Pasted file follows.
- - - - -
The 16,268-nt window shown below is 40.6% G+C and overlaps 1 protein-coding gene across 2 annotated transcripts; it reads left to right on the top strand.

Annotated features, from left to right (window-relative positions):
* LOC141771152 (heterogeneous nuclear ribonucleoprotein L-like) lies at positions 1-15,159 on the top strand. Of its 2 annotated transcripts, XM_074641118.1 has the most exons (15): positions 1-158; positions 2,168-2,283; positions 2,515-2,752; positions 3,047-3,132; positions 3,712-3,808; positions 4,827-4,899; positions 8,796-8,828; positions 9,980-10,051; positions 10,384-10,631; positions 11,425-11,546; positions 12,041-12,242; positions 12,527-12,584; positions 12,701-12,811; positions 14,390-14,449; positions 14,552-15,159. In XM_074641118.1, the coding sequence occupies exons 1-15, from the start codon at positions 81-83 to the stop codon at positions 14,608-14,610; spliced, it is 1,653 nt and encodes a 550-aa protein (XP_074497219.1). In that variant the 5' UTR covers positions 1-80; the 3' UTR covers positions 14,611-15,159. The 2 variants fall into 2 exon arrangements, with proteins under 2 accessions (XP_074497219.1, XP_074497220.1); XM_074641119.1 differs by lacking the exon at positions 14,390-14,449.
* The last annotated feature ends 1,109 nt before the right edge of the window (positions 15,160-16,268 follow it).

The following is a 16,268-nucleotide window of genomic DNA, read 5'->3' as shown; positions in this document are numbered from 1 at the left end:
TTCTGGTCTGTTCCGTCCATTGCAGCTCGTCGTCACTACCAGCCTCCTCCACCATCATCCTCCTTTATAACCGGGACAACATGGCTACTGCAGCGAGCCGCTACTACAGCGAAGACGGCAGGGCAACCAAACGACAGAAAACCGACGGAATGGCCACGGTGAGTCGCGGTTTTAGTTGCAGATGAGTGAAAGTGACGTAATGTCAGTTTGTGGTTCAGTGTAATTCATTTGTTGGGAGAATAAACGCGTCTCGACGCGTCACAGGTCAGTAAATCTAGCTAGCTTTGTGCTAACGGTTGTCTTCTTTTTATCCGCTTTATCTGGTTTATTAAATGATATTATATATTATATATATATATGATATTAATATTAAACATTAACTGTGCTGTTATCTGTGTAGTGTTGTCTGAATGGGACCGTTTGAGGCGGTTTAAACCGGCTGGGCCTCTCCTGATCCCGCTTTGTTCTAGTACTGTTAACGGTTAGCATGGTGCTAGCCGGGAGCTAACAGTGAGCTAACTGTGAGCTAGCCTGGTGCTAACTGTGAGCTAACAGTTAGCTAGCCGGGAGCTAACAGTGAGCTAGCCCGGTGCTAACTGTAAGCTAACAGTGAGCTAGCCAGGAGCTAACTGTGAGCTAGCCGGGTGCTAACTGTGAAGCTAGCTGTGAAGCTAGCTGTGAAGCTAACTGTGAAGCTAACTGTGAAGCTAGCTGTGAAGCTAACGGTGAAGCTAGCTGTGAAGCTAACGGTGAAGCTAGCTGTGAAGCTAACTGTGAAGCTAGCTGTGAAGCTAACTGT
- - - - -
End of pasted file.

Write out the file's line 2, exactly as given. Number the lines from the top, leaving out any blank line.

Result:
Annotated features, from left to right (window-relative positions):